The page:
Where the young Catholic woman saw me speaking in the name of God, I saw myself speaking with medicine: Empowering others. I explained to the young student that it was a question of perspective and that there was no right or wrong as far as was concerned. The Medicine Wheel speaks of different perspectives coming together and revealing the different facets or reality of Creation. I mentioned to the young lady that I was educated in the Catholic religion; brought up at the convent by nuns until the age of 18 years old. The young woman looked at me astonished. She seemed somewhat surprised that I would be teaching about Shamanism with that kind of a background. I informed her that most First Nation people are Christians. With the arrival of the Europeans came the arrival of Christian doctrines. History shows that European Religion was imposed on its New World subjects.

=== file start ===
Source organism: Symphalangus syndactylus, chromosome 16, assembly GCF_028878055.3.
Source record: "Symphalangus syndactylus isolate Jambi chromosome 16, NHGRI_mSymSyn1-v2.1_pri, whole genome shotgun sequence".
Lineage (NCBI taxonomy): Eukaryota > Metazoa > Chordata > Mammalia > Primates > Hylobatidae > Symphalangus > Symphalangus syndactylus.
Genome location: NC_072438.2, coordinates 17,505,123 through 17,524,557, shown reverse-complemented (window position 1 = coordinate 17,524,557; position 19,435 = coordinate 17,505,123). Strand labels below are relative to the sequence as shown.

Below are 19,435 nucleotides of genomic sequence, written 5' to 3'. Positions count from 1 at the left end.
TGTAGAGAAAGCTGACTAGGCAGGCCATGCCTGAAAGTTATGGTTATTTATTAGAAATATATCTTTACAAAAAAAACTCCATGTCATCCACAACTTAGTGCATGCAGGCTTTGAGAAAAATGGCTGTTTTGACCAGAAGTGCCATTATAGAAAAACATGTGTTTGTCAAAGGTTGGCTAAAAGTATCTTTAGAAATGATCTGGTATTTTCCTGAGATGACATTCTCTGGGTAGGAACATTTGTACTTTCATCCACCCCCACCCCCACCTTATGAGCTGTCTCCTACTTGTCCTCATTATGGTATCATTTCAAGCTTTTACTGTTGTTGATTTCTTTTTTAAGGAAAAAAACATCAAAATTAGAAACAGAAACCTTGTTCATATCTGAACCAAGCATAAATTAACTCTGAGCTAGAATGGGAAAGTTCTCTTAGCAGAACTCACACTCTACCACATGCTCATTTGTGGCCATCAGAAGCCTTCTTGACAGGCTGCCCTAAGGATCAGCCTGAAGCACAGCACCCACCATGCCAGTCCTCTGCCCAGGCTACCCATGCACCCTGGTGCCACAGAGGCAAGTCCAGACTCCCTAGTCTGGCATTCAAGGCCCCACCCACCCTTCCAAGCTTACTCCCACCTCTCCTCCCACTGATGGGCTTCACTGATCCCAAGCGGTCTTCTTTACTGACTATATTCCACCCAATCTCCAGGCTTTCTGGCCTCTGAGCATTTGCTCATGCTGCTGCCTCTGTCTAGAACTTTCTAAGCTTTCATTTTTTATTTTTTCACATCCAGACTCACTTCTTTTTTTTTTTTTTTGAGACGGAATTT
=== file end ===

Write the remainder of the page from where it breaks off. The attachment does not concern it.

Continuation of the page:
“How do you reconcile both worlds?” the young catholic student suddenly asked, seeing me in a new way.
“I don’t have to reconcile anything,” I explained still glancing at the bird in the window, “because I don’t see a separation between shamanism and Catholicism.”
I talked about Saint Francis of Assisi. He talked to animals, he was connected to the Earth, and he preached a shamanic wisdom that was respected by the Pope and Catholicism. I mentioned the Acts of John, in the New Testament where John actually makes a Medicine Wheel proclaiming the four directions and using stones. I spoke of Jesus’ totems: Dolphin, Dove, and Lamb. Then, I looked up at the bird in the window and said: “I bring nothing new to the table. I simply remind us that we can be more than what we keep complaining that we are.”